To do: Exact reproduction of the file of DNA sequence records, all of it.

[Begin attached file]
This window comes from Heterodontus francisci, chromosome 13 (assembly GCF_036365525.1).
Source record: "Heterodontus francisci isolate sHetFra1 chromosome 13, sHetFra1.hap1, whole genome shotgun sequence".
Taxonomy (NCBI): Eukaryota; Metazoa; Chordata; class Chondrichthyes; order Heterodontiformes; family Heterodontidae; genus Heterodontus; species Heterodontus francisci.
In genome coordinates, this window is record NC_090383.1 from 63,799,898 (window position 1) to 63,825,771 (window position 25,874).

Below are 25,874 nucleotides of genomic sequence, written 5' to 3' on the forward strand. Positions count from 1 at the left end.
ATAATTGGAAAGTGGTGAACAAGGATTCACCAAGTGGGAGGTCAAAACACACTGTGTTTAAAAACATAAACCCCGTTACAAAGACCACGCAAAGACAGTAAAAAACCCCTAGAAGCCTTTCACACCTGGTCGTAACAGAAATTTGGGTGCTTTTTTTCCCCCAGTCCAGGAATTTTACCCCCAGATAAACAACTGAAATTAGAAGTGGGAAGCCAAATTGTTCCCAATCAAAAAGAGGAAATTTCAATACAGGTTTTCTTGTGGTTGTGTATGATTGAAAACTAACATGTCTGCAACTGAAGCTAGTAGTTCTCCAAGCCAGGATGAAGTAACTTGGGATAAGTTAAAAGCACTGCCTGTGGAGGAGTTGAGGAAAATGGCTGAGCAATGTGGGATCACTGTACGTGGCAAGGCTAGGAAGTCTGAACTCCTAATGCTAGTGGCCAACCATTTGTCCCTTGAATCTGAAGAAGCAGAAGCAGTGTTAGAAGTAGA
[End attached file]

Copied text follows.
This window comes from Heterodontus francisci, chromosome 13 (assembly GCF_036365525.1).
Source record: "Heterodontus francisci isolate sHetFra1 chromosome 13, sHetFra1.hap1, whole genome shotgun sequence".
Taxonomy (NCBI): Eukaryota; Metazoa; Chordata; class Chondrichthyes; order Heterodontiformes; family Heterodontidae; genus Heterodontus; species Heterodontus francisci.
In genome coordinates, this window is record NC_090383.1 from 63,799,898 (window position 1) to 63,825,771 (window position 25,874).

Below are 25,874 nucleotides of genomic sequence, written 5' to 3' on the forward strand. Positions count from 1 at the left end.
ATAATTGGAAAGTGGTGAACAAGGATTCACCAAGTGGGAGGTCAAAACACACTGTGTTTAAAAACATAAACCCCGTTACAAAGACCACGCAAAGACAGTAAAAAACCCCTAGAAGCCTTTCACACCTGGTCGTAACAGAAATTTGGGTGCTTTTTTTCCCCCAGTCCAGGAATTTTACCCCCAGATAAACAACTGAAATTAGAAGTGGGAAGCCAAATTGTTCCCAATCAAAAAGAGGAAATTTCAATACAGGTTTTCTTGTGGTTGTGTATGATTGAAAACTAACATGTCTGCAACTGAAGCTAGTAGTTCTCCAAGCCAGGATGAAGTAACTTGGGATAAGTTAAAAGCACTGCCTGTGGAGGAGTTGAGGAAAATGGCTGAGCAATGTGGGATCACTGTACGTGGCAAGGCTAGGAAGTCTGAACTCCTAATGCTAGTGGCCAACCATTTGTCCCTTGAATCTGAAGAAGCAGAAGCAGTGTTAGAAGTAGA